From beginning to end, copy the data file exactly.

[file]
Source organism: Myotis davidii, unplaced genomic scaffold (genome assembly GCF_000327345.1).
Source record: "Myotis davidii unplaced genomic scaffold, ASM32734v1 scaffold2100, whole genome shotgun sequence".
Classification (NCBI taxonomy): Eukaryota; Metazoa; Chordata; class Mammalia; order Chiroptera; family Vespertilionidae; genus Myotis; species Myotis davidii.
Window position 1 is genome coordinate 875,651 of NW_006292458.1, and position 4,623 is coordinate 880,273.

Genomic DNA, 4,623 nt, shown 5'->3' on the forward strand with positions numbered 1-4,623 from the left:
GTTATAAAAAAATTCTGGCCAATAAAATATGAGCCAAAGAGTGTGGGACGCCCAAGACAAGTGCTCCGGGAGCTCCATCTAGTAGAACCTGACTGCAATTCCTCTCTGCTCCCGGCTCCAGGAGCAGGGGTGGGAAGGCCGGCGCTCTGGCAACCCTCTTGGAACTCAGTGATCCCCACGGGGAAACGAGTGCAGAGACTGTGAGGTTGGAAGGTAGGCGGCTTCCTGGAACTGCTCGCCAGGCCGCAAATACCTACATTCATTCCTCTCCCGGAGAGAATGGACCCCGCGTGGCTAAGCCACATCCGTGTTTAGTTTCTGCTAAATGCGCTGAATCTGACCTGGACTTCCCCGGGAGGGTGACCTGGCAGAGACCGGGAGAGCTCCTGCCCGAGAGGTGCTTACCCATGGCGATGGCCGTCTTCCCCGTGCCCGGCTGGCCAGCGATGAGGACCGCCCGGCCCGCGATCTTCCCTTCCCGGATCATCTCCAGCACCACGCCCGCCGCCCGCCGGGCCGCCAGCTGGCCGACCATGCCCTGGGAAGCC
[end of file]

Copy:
Source organism: Myotis davidii, unplaced genomic scaffold (genome assembly GCF_000327345.1).
Source record: "Myotis davidii unplaced genomic scaffold, ASM32734v1 scaffold2100, whole genome shotgun sequence".
Classification (NCBI taxonomy): Eukaryota; Metazoa; Chordata; class Mammalia; order Chiroptera; family Vespertilionidae; genus Myotis; species Myotis davidii.
Window position 1 is genome coordinate 875,651 of NW_006292458.1, and position 4,623 is coordinate 880,273.

Genomic DNA, 4,623 nt, shown 5'->3' on the forward strand with positions numbered 1-4,623 from the left:
GTTATAAAAAAATTCTGGCCAATAAAATATGAGCCAAAGAGTGTGGGACGCCCAAGACAAGTGCTCCGGGAGCTCCATCTAGTAGAACCTGACTGCAATTCCTCTCTGCTCCCGGCTCCAGGAGCAGGGGTGGGAAGGCCGGCGCTCTGGCAACCCTCTTGGAACTCAGTGATCCCCACGGGGAAACGAGTGCAGAGACTGTGAGGTTGGAAGGTAGGCGGCTTCCTGGAACTGCTCGCCAGGCCGCAAATACCTACATTCATTCCTCTCCCGGAGAGAATGGACCCCGCGTGGCTAAGCCACATCCGTGTTTAGTTTCTGCTAAATGCGCTGAATCTGACCTGGACTTCCCCGGGAGGGTGACCTGGCAGAGACCGGGAGAGCTCCTGCCCGAGAGGTGCTTACCCATGGCGATGGCCGTCTTCCCCGTGCCCGGCTGGCCAGCGATGAGGACCGCCCGGCCCGCGATCTTCCCTTCCCGGATCATCTCCAGCACCACGCCCGCCGCCCGCCGGGCCGCCAGCTGGCCGACCATGCCCTGGGAAGCC